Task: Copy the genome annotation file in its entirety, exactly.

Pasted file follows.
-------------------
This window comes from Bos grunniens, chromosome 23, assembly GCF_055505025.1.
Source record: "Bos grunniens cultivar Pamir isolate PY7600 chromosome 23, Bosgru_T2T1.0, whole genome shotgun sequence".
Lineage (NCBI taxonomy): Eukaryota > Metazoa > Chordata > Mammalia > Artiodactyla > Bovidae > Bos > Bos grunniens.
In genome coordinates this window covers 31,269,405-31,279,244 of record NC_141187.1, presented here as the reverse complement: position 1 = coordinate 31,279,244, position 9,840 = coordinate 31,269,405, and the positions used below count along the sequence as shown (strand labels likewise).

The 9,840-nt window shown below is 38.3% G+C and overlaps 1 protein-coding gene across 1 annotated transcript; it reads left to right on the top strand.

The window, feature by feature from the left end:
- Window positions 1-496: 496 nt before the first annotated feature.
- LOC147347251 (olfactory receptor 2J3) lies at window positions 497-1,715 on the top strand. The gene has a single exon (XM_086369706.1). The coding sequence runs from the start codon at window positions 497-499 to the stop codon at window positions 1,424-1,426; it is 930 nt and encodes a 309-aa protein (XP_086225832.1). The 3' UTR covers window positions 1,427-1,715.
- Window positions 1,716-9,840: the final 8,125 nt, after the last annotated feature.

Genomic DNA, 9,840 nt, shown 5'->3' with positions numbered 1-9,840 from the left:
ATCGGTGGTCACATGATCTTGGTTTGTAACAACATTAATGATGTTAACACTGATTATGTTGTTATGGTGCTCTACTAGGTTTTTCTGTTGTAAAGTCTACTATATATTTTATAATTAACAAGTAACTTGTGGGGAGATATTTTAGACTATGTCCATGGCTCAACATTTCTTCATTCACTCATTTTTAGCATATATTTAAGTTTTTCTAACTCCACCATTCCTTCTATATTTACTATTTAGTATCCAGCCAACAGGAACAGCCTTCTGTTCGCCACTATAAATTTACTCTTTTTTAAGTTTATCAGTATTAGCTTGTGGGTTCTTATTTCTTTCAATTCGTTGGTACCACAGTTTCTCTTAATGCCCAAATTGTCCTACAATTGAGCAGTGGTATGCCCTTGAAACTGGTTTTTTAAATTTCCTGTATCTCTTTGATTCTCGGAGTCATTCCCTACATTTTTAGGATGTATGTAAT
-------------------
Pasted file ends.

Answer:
This window comes from Bos grunniens, chromosome 23, assembly GCF_055505025.1.
Source record: "Bos grunniens cultivar Pamir isolate PY7600 chromosome 23, Bosgru_T2T1.0, whole genome shotgun sequence".
Lineage (NCBI taxonomy): Eukaryota > Metazoa > Chordata > Mammalia > Artiodactyla > Bovidae > Bos > Bos grunniens.
In genome coordinates this window covers 31,269,405-31,279,244 of record NC_141187.1, presented here as the reverse complement: position 1 = coordinate 31,279,244, position 9,840 = coordinate 31,269,405, and the positions used below count along the sequence as shown (strand labels likewise).

The 9,840-nt window shown below is 38.3% G+C and overlaps 1 protein-coding gene across 1 annotated transcript; it reads left to right on the top strand.

The window, feature by feature from the left end:
- Window positions 1-496: 496 nt before the first annotated feature.
- LOC147347251 (olfactory receptor 2J3) lies at window positions 497-1,715 on the top strand. The gene has a single exon (XM_086369706.1). The coding sequence runs from the start codon at window positions 497-499 to the stop codon at window positions 1,424-1,426; it is 930 nt and encodes a 309-aa protein (XP_086225832.1). The 3' UTR covers window positions 1,427-1,715.
- Window positions 1,716-9,840: the final 8,125 nt, after the last annotated feature.

Genomic DNA, 9,840 nt, shown 5'->3' with positions numbered 1-9,840 from the left:
ATCGGTGGTCACATGATCTTGGTTTGTAACAACATTAATGATGTTAACACTGATTATGTTGTTATGGTGCTCTACTAGGTTTTTCTGTTGTAAAGTCTACTATATATTTTATAATTAACAAGTAACTTGTGGGGAGATATTTTAGACTATGTCCATGGCTCAACATTTCTTCATTCACTCATTTTTAGCATATATTTAAGTTTTTCTAACTCCACCATTCCTTCTATATTTACTATTTAGTATCCAGCCAACAGGAACAGCCTTCTGTTCGCCACTATAAATTTACTCTTTTTTAAGTTTATCAGTATTAGCTTGTGGGTTCTTATTTCTTTCAATTCGTTGGTACCACAGTTTCTCTTAATGCCCAAATTGTCCTACAATTGAGCAGTGGTATGCCCTTGAAACTGGTTTTTTAAATTTCCTGTATCTCTTTGATTCTCGGAGTCATTCCCTACATTTTTAGGATGTATGTAAT